Best practices when using Scorecards

Your shared accountability and experience with your clients are crucial to their success and yours. Using Scorecards effectively can simplify presenting proposed solutions to your clients, making it easier for them to understand without wading through complicated proposals. Here’s a guide on how to leverage Scorecards to deliver actionable insights and foster productive client relationships.

Providing clients with clear, concise information eliminates the need for time-consuming data analysis and manual data collection. Regular meetings with clients to discuss their goals and challenges are essential for developing effective IT plans. An up-to-date inventory of all IT assets, classified as critical, important, or unimportant, forms the foundation of these discussions.

To develop an effective IT plan, it is essential to have an up-to-date inventory of all IT assets. Assets can be classified as:

  • Critical - Essential for business operations.

  • Important—Used daily.

  • Unimportant—Used less frequently than once per day.

When engaging in regular meetings with your clients to discuss goals and challenges, consider using these best practices when using Scorecards.

  1. Highlight IT Infrastructure Concerns and Successes:

    1. Show both areas of concern and success to indicate progress and reinforce the value and reliability you deliver.

    2. This approach reassures clients that not everything needs immediate action, emphasizing the effectiveness of ongoing efforts.
  2. Include DMI Overall Scorecard:

    1. Adding the Digital Maturity Index (DMI) overall scorecard establishes a common language and shared accountability for improving clients' technology outlook.

  3. Identify Items Outside Agreed Lifecycle Standards:

    1. As clients grow, their technology requirements evolve. You can adjust your services and solutions to match their changing goals, showing continued value.

  4. Provide Estimated Costs Relative to Impact:

    1. Reinforce the significance of critical assets by relating estimated costs to potential productivity or revenue losses.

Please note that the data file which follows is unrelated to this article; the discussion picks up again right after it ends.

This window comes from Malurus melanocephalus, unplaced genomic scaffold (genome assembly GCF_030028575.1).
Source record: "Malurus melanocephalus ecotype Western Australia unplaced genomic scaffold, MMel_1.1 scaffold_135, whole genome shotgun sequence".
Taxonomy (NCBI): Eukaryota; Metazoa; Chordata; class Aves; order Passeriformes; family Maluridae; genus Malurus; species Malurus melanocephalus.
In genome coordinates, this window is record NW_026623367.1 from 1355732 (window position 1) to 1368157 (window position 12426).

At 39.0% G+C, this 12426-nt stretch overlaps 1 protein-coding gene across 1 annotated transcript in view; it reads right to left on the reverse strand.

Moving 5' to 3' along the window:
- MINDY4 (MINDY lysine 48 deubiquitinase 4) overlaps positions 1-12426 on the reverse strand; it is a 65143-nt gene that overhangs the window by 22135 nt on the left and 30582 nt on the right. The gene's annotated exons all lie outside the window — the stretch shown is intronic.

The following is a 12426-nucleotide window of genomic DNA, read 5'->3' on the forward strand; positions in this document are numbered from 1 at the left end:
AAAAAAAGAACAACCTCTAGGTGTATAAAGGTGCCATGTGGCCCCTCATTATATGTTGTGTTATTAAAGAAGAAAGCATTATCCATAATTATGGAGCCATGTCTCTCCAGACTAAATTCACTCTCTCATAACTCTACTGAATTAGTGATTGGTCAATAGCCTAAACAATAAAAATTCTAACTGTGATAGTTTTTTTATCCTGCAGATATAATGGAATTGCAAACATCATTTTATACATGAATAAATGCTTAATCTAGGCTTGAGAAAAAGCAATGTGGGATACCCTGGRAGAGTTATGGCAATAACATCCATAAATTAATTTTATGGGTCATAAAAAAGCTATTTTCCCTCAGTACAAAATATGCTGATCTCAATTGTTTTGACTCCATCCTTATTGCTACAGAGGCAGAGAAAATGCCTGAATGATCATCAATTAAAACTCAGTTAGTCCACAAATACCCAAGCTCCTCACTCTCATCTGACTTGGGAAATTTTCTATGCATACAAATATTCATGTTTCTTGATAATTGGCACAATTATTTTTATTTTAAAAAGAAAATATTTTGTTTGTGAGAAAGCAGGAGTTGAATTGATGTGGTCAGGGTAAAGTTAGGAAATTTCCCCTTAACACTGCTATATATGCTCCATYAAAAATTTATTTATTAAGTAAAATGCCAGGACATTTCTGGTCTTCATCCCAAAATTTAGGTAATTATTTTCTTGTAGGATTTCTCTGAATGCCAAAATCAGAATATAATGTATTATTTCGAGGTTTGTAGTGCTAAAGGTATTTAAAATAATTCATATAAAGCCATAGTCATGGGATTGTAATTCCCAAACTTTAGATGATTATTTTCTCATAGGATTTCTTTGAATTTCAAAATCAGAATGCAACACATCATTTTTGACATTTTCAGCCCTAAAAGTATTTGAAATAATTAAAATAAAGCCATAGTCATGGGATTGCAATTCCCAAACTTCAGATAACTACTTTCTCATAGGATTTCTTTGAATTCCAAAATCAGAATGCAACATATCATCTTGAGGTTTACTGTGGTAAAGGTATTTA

5. Use Scorecards to Foster Conversations:

    1. Generate discussions about goals, challenges, business issues, and frustrations. Scorecards serve as a conversation starter between you and your clients.

  6. Track past and present Scorecards with Versions and History:

    1. Compare previous and current Scorecards to assess whether the client's environment has improved. Refer to areas for improvement and discuss proposed actions.

Reviewing Goals and Performance:

Establishing and measuring goals allows you and your client to gain better insight into past performance and how to improve in the future. Measuring against aligned goals simplifies return on investment discussions.

View past versions and history of Scorecards

Refer to previously made assessments areas for improvement, proposed client actions, and discuss with the client to see what has improved, or hasn’t, in their environment.

Tracking Goals:

Goals you might want to track include:

  • Replace 10% of outdated workstations per quarter.
  • Guarantee workstation/server uptime by specific percentages.
  • Clearly define disaster recovery plans, including:
  • Recovery Point Objective (RPO): The maximum loss of data tolerable by the client.
  • Recovery Time Objective (RTO): The timeframe within which normal operations must resume post-disaster.
  • Reduce software subscription lapses by 50%.

You can show your clients the value of your services by using performance metrics based on the goals you and your client set. This keeps meetings focused on what is relevant to the client and their business goals, without straying into other areas that don't match their goals.

Evolving Client Needs:

Client needs are always changing. Monitoring and adapting to these changes prevents critical misalignments and ensures continuous alignment with their business goals.

By adhering to these best practices, you can use Scorecards to enhance client relationships, provide clear and actionable insights, and drive continuous improvement in their IT environments.

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